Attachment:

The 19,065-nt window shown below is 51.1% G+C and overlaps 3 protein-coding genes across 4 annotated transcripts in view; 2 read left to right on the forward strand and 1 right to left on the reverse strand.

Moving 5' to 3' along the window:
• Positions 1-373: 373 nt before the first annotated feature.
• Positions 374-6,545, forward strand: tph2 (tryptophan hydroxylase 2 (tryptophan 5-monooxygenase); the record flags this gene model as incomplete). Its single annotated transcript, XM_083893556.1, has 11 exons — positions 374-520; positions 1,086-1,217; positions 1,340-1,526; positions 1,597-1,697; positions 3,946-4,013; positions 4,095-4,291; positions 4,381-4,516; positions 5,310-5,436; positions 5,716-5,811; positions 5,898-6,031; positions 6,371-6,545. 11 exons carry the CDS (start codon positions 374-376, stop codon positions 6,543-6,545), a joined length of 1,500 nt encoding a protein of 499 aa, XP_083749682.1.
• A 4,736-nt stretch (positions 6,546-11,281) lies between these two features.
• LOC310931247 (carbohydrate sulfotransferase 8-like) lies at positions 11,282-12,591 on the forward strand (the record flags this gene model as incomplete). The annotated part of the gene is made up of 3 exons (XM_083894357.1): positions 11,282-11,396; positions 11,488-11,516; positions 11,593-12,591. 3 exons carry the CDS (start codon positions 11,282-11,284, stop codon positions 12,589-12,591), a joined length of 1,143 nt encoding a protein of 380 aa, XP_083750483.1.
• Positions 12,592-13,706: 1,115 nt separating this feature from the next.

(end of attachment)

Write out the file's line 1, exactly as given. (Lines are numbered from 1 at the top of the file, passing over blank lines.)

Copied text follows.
The 19,065-nt window shown below is 51.1% G+C and overlaps 3 protein-coding genes across 4 annotated transcripts in view; 2 read left to right on the forward strand and 1 right to left on the reverse strand.